In the MATTER OF the ESTATE OF Khyree MARTIN, a Minor George Prange, as Vice President and Trust Officer of Bank of the Ozarks and Guardian of the Estate of Khyree Martin, a Minor, and the Estate of Khyree Martin, Appellants
Arkansas Department of Human Services, Appellee
Rehearing Denied April 24, 2019
FROM THE PULASKI COUNTY CIRCUIT COURT, SEVENTEENTH DIVISION
[NO. 60PR-17-903], HONORABLE MACKIE M. PIERCE, JUDGE
Brad Hendricks Law Firm, P.A., Little Rock, by: George R.
Wise; and Brian G. Brooks, Attorney at Law, PLLC, by: Brian
G. Brooks, for appellants.
Shanice Johnson, Office of Chief Counsel, for appellee.
J. GLADWIN, Judge
Appellants, George Prange, as vice president and trust
officer of Bank of the Ozarks and guardian of the estate of
Khyree Martin, a minor, and the estate of Khyree Martin
(collectively, the Estate) appeal the March 28, 2018 order of
the Pulaski County Circuit Court awarding full reimbursement
of the Medicaid lien in the sum of $ 260,209.99 in favor of
appellee Arkansas Department of Human Services (DHS). The
Estate argues that the circuit court erred in its
determination of what portion of a tort settlement for the
injured minor should be available to satisfy DHSs lien for
past medical expenses consistent with the holdings in
Arkansas Department of Health & Human Services v.
Ahlborn, 547 U.S. 68, 126 S.Ct. 1752, 164 L.Ed.2d 459
(2006), and Wos v. E.M.A. ex rel. Johnson, 568 U.S.
627, 133 S.Ct. 1391, 185 L.Ed.2d 471 (2013), and pursuant to
Arkansas Code Annotated section 20-77-315(a) and (b) (Repl.
2014). We affirm.
Facts and Procedural History
undisputed that Khyree was profoundly brain injured at birth.
Through his mother, he sued the doctor and the hospital for
negligently causing his injuries and reached separate
compromised settlements with both the doctor and the hospital
totaling $ 4,450,000.
sought to enforce the full amount of an undisputed $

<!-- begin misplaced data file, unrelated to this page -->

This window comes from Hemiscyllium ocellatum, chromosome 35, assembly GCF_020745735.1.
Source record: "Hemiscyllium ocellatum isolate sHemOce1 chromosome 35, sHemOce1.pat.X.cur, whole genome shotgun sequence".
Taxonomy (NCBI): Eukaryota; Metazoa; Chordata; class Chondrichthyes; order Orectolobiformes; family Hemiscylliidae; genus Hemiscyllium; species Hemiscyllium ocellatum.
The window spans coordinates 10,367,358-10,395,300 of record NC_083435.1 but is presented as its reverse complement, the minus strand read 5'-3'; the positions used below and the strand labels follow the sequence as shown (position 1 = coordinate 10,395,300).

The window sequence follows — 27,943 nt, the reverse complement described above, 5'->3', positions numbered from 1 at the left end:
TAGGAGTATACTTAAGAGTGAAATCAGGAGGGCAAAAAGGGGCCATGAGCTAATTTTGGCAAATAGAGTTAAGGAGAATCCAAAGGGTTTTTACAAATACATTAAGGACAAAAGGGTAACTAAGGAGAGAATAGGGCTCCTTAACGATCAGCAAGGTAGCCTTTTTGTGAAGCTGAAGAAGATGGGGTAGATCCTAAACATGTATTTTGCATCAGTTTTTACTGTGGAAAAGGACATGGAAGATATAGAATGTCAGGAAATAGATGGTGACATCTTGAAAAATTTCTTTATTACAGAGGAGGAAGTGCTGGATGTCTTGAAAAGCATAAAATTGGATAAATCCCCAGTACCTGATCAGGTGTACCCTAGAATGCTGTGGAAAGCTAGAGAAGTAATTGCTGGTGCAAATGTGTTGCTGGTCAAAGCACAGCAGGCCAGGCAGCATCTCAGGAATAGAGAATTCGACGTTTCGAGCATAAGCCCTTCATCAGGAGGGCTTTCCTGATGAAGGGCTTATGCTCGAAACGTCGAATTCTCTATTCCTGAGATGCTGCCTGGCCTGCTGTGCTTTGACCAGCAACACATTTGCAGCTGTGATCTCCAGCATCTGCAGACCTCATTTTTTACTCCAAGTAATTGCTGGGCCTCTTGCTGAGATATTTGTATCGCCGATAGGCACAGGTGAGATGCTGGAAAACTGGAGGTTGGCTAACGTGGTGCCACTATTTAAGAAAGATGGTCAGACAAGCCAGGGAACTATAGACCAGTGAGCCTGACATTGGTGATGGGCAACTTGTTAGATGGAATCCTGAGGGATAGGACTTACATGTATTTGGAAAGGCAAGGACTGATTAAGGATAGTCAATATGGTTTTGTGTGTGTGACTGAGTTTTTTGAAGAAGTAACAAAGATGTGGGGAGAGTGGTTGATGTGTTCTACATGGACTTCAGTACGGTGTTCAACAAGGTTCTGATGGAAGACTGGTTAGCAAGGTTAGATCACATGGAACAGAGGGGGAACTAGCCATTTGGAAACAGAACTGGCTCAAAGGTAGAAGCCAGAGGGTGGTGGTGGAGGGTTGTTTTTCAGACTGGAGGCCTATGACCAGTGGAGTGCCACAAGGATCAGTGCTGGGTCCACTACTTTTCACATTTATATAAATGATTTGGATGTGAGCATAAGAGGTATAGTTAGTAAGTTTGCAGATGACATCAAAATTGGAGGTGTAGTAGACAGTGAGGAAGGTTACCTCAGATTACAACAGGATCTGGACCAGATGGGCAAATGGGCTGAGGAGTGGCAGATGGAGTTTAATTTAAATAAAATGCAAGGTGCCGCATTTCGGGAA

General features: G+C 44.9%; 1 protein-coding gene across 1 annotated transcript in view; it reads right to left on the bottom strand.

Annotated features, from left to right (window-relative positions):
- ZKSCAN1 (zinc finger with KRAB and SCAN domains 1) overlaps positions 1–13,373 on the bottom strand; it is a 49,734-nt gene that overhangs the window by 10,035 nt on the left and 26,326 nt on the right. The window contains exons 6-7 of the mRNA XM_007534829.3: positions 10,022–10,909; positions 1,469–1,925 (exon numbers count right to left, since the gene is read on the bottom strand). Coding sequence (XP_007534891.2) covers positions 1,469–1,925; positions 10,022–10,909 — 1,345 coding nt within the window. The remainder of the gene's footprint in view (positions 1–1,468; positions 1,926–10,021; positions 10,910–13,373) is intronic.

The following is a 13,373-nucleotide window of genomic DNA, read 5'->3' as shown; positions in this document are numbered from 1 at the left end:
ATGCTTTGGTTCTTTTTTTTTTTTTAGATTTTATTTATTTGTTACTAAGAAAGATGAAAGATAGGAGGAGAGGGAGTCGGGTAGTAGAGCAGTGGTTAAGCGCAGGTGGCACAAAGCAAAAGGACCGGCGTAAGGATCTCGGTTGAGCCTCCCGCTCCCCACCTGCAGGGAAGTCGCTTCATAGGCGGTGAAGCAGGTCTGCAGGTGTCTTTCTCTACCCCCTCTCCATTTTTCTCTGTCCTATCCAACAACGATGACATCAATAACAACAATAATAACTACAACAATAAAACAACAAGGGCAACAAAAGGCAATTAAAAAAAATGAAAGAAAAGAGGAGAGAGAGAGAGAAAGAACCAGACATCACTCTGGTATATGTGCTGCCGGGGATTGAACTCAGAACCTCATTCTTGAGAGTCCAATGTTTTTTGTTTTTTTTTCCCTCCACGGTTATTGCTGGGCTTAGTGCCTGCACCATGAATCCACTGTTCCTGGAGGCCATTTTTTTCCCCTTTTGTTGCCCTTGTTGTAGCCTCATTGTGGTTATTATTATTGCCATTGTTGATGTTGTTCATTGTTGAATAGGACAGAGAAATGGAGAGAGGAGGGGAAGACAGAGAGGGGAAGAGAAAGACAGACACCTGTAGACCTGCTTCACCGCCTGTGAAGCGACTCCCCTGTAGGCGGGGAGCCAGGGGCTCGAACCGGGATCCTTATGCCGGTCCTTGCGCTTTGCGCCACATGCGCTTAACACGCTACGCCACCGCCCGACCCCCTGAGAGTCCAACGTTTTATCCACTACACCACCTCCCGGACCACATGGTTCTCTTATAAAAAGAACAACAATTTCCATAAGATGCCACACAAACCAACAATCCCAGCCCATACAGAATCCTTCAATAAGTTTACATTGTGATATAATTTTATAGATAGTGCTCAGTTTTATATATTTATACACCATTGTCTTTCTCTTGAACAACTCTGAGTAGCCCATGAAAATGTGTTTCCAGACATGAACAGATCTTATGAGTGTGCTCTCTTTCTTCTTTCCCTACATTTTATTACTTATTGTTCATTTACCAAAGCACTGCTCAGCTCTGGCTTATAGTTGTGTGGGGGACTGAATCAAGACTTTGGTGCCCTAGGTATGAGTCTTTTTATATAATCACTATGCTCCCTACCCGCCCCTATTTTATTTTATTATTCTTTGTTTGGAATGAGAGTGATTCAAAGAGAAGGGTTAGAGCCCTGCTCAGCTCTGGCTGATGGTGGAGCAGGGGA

260,209.99 lien for past medical expenses that it had
paid on Khyrees behalf against the proceeds of the
settlement, but the Estate sought to have the lien reduced
proportionally to be consistent with the percentage the
settlement represented Khyrees alleged total damages. The
Estate requested that the circuit court allocate or apportion
the settlement funds and hear evidence and argument regarding
both parties positions, which DHS opposed.
hearing was held by the circuit court during which testimony
was taken and documents were introduced setting forth what
the Estate considered to be Khyrees
full damages. The evidence indicated that Khyree is
profoundly brain damaged and suffers from a form of cerebral
palsy. He is unable to walk, talk, or see, and he is fed
through a feeding tube. Khyree is unable to tend to any of
his own needs and likely will require twenty-four-hour-a-day
care for the rest of his life. The Estate introduced what it
claims is the minimum cost to provide future care for Khyree,
reduced to present value, of $ 25,382,130.72. Evidence was
also introduced as to the Estates estimate for the minimum
loss of capacity to work and of fringe benefits to Khyree,
reduced to a present value, of $ 795,753.52. The Estate
submitted that a reasonable jury verdict in favor of Khyree
for other damages including pain and suffering and mental
anguish is $ 6,000,000. Evidence was also submitted that
Medicaid, through DHS, paid $ 260,209.99 for past medical
expenses for Khyree and that the amount of that undisputed
lien would have been presented as evidence of past medical
expenses if the case had proceeded to trial. Accordingly, the
Estate submitted that the total damages suffered by Khyree
are, at minimum and reduced to present value where
appropriate, $ 32,438,094.23; but there was no stipulation by
the parties with respect to that amount or evidence as to an
allocation of the $ 4,450,000 settlement.
Estate noted that it settled the case for roughly 13 percent
of its estimated value of the total damages in order to avoid
the risk of (1) a defense verdict or a verdict lower than the
estimated damages and (2) the larger portion of fault
potentially being allocated to the physician who was
sued rather than the hospital. The Estate
asked DHS to compromise by reducing its lien ...